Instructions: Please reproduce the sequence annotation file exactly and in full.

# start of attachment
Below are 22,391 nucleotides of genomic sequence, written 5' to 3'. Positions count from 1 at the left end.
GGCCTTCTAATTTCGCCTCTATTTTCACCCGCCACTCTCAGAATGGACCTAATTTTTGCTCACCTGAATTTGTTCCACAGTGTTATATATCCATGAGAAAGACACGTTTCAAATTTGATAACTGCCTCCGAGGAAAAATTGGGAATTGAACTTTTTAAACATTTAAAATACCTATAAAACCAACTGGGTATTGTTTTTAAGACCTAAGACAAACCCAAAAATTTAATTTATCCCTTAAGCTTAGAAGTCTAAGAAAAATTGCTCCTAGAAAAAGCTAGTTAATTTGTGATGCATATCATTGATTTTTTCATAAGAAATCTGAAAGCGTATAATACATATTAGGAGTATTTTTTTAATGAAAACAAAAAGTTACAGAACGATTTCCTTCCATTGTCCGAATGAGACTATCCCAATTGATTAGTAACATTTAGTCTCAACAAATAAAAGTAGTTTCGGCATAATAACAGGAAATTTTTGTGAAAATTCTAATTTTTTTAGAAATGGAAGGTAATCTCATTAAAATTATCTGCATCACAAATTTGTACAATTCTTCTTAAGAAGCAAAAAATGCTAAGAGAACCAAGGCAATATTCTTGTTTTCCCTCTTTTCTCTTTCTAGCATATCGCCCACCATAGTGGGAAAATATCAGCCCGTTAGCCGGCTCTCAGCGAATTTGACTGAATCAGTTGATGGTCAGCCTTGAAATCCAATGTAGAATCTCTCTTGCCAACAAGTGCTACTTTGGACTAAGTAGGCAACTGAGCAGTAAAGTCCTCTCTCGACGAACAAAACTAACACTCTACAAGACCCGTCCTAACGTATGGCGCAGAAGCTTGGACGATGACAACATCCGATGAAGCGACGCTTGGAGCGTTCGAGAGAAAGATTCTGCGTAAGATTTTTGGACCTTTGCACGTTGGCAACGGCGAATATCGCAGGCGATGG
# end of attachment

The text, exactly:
Below are 22,391 nucleotides of genomic sequence, written 5' to 3'. Positions count from 1 at the left end.
GGCCTTCTAATTTCGCCTCTATTTTCACCCGCCACTCTCAGAATGGACCTAATTTTTGCTCACCTGAATTTGTTCCACAGTGTTATATATCCATGAGAAAGACACGTTTCAAATTTGATAACTGCCTCCGAGGAAAAATTGGGAATTGAACTTTTTAAACATTTAAAATACCTATAAAACCAACTGGGTATTGTTTTTAAGACCTAAGACAAACCCAAAAATTTAATTTATCCCTTAAGCTTAGAAGTCTAAGAAAAATTGCTCCTAGAAAAAGCTAGTTAATTTGTGATGCATATCATTGATTTTTTCATAAGAAATCTGAAAGCGTATAATACATATTAGGAGTATTTTTTTAATGAAAACAAAAAGTTACAGAACGATTTCCTTCCATTGTCCGAATGAGACTATCCCAATTGATTAGTAACATTTAGTCTCAACAAATAAAAGTAGTTTCGGCATAATAACAGGAAATTTTTGTGAAAATTCTAATTTTTTTAGAAATGGAAGGTAATCTCATTAAAATTATCTGCATCACAAATTTGTACAATTCTTCTTAAGAAGCAAAAAATGCTAAGAGAACCAAGGCAATATTCTTGTTTTCCCTCTTTTCTCTTTCTAGCATATCGCCCACCATAGTGGGAAAATATCAGCCCGTTAGCCGGCTCTCAGCGAATTTGACTGAATCAGTTGATGGTCAGCCTTGAAATCCAATGTAGAATCTCTCTTGCCAACAAGTGCTACTTTGGACTAAGTAGGCAACTGAGCAGTAAAGTCCTCTCTCGACGAACAAAACTAACACTCTACAAGACCCGTCCTAACGTATGGCGCAGAAGCTTGGACGATGACAACATCCGATGAAGCGACGCTTGGAGCGTTCGAGAGAAAGATTCTGCGTAAGATTTTTGGACCTTTGCACGTTGGCAACGGCGAATATCGCAGGCGATGG